However, don't mistake my print book bias for ebook hatred. Ebooks do offer features you can't find in a physical book. I love how much control ebooks offer the reader in terms of page layout: you can change the font style or size, the margins, and the line spacing, among other things. I have definitely pined for that flexibility when I'm reading an otherwise great book with teeny tiny font or a font style that I find distracting. I think the biggest advantage for more people, though, is condensing material objects. Rather than a huge library of print books, you have one ereader. For the most part, I actually prefer my books to take up space. I like seeing them on the shelves and I like that my guests and friends can see what's on my shelves. Of course, every few years I have to ruthlessly pare down my collection lest it plot to take over my home and bury me alive, so I do understand the "less clutter" point. Speaking of taking up less space, ebooks are also known for being the easier travel option. Instead of packing 3-5 print books, you can pack your ereader. While I'm happy to pay a bit more and in support of authors/ editors/ publishers of the books I love, some readers prefer ebooks for their lower prices. Last, there's the privacy benefit. As I mentioned, I love that anyone in my home can see what books I have read or intend to read and love when a book’s presence sparks a conversation, but some people are more private about their reading tastes. In fact, romance took off faster than any other genre in terms of ebook sales and many speculated that it's embarrassing reading a novel in a public place when the cover features a scantily clad couple in throes of ecstasy...but if you're reading on an ereader no one need ever know what you're reading. Another valid point, though not an issue for me personally since I believe in owning yourself and your tastes. I've read books in public with potentially embarrassing titles or covers, but see no need to trade my print copies in for more discreet digital versions.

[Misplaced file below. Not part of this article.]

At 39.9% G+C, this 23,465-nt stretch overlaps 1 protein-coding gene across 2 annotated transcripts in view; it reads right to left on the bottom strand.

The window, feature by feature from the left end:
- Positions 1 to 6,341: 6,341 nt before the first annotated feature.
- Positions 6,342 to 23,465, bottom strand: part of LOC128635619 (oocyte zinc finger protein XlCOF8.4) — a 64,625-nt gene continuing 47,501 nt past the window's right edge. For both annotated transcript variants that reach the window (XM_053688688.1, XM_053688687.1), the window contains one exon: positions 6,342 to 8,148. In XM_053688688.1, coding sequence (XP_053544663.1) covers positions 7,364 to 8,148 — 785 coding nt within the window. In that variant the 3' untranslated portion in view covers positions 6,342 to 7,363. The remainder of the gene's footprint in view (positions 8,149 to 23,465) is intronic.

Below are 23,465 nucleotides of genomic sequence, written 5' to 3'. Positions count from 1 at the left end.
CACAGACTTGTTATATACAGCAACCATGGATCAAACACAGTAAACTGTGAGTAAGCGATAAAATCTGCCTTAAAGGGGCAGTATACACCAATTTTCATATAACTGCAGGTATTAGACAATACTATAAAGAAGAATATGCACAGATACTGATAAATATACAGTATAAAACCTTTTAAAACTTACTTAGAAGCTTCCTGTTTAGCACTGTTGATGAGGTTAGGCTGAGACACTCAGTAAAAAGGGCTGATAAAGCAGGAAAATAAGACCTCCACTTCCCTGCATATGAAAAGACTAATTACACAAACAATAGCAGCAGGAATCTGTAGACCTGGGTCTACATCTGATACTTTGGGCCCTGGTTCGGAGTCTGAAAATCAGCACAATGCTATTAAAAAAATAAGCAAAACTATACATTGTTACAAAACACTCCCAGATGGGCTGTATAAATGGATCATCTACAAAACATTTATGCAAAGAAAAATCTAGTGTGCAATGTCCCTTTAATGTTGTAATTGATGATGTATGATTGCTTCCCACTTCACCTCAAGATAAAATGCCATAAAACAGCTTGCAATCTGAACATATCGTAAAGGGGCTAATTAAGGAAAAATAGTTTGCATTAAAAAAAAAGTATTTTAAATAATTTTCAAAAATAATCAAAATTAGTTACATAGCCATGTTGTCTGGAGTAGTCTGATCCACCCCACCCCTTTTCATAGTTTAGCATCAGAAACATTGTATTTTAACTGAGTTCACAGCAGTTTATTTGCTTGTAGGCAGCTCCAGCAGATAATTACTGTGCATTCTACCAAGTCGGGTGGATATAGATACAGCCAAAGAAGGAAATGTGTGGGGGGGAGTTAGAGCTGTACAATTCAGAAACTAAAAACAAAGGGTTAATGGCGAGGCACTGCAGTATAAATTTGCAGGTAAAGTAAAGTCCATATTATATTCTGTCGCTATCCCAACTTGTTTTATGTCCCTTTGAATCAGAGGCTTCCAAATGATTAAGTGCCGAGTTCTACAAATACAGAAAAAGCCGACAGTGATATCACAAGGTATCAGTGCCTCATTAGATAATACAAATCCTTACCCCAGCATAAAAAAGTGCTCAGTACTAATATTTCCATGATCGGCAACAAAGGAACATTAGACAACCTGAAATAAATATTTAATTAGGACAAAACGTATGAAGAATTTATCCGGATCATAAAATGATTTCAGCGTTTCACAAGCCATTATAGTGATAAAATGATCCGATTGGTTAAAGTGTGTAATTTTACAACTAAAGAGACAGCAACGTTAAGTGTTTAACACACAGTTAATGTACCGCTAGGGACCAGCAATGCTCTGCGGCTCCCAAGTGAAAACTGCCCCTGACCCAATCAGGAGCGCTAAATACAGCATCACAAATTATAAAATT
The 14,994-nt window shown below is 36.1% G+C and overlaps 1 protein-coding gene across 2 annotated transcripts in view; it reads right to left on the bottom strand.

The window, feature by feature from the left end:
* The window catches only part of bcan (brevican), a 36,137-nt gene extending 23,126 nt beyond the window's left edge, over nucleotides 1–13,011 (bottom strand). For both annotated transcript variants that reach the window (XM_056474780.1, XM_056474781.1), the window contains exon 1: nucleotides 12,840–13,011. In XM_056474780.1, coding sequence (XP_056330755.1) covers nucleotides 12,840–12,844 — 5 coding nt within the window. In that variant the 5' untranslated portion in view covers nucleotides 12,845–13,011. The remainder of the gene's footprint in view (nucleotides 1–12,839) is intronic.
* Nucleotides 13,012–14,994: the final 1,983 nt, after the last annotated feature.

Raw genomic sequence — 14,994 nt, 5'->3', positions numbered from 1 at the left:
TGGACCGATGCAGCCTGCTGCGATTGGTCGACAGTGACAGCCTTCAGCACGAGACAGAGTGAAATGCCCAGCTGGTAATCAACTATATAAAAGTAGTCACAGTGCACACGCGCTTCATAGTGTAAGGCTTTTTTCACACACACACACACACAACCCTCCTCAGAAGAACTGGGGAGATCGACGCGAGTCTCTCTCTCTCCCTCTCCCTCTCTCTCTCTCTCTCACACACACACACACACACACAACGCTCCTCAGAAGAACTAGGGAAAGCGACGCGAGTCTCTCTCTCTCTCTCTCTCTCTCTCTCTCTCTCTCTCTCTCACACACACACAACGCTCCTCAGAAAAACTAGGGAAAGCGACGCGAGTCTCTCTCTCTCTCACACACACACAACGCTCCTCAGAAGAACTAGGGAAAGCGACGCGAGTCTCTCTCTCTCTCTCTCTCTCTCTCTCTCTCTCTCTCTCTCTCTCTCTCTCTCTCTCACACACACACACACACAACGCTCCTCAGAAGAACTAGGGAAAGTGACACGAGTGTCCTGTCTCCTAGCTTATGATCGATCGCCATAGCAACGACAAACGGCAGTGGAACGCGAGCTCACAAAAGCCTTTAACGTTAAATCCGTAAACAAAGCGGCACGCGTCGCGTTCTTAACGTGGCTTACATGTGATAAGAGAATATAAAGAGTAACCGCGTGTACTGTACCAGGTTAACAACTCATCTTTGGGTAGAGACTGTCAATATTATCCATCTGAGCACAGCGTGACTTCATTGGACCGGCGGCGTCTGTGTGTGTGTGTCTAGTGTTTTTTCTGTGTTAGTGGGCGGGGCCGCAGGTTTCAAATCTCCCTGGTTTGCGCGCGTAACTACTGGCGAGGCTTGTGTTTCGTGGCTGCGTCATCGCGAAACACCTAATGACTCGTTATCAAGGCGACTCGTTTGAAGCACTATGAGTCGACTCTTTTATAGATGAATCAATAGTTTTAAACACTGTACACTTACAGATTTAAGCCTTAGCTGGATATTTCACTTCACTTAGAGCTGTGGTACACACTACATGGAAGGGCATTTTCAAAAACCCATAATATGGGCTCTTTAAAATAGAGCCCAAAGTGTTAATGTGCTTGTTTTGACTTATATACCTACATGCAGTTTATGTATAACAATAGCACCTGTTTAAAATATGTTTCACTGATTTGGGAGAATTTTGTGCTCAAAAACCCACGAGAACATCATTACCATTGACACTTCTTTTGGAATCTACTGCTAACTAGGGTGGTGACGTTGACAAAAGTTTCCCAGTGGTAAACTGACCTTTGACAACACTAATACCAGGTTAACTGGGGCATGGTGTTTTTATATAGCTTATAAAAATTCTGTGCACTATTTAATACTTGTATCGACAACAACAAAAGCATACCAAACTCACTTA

Of course, ebooks have their drawbacks. (Otherwise, yes, they might have eclipsed print books.) There's the tactile and other sensory elements that bookworms miss. More prominent, though, is the elusiveness of an ebook. One of their greatest strengths can also double as a weakness. Yes, they take up less space, but files are also easier to lose and can you really own a file in the same way as a material object in your hand? Take the examples of when Amazon quietly removed ebooks from their customers' digital libraries without any notification. To me the print book equivalent of this would be a bookstore employee sneaking into your house in the middle of the night to take back a book you had bought. Which leads me to another debatable flaw: distribution. Different companies created different ereaders and sell their own ebooks. Some ereaders are open-format and can read ebooks sold by other companies, giving the customer freedom to purchase anywhere, while other ereaders lock you in to purchasing from one company (like Amazon's Kindle). So an Amazon Kindle cannot read a Barnes and Noble Nook ebook or a Kobo ebook. In my opinion, ebooks will never take over print books as long as they're disunited like this. If I have a print book, I know I can read it whenever I want, that it's mine until I choose to give it away, and that whatever conflicts might be occurring between different companies that doesn't keep me from buying books from each. With ebooks the files don't always play nice, so you might have to buy the book again if you switch devices. Also the ereader you're using could be discontinued or the company that makes it go out of business, etc. I know numerous ebook readers who have bought the same book more than once based on compatibility issues. This consistency is a big sticking point for me. When I buy a book, I want to be able to use (read) it whenever I want and have it for as long as I want, not be told it’s out of date or incompatible and I can’t open it anymore. The last factor I want to mention about ebook shortcomings stems from a study I read that found students performed worse on tests about a book if they read the ebook version rather than the print version. The article went on to speculate that perhaps we approach reading a printed page differently than a screen and naturally skim more and absorb less when we’re studying digital material. On a more anecdotal level, a friend once told me that someone asked him if he had read a book and he answered, “No” only to later realize that he had read that book - as an ebook, and somehow he remembered far less about it than when he reads print books. Of course, an important factor to note here is that perhaps we’re socially trained to approach digital material differently and perhaps that might change in a future where people are exposed to ebooks from a younger age.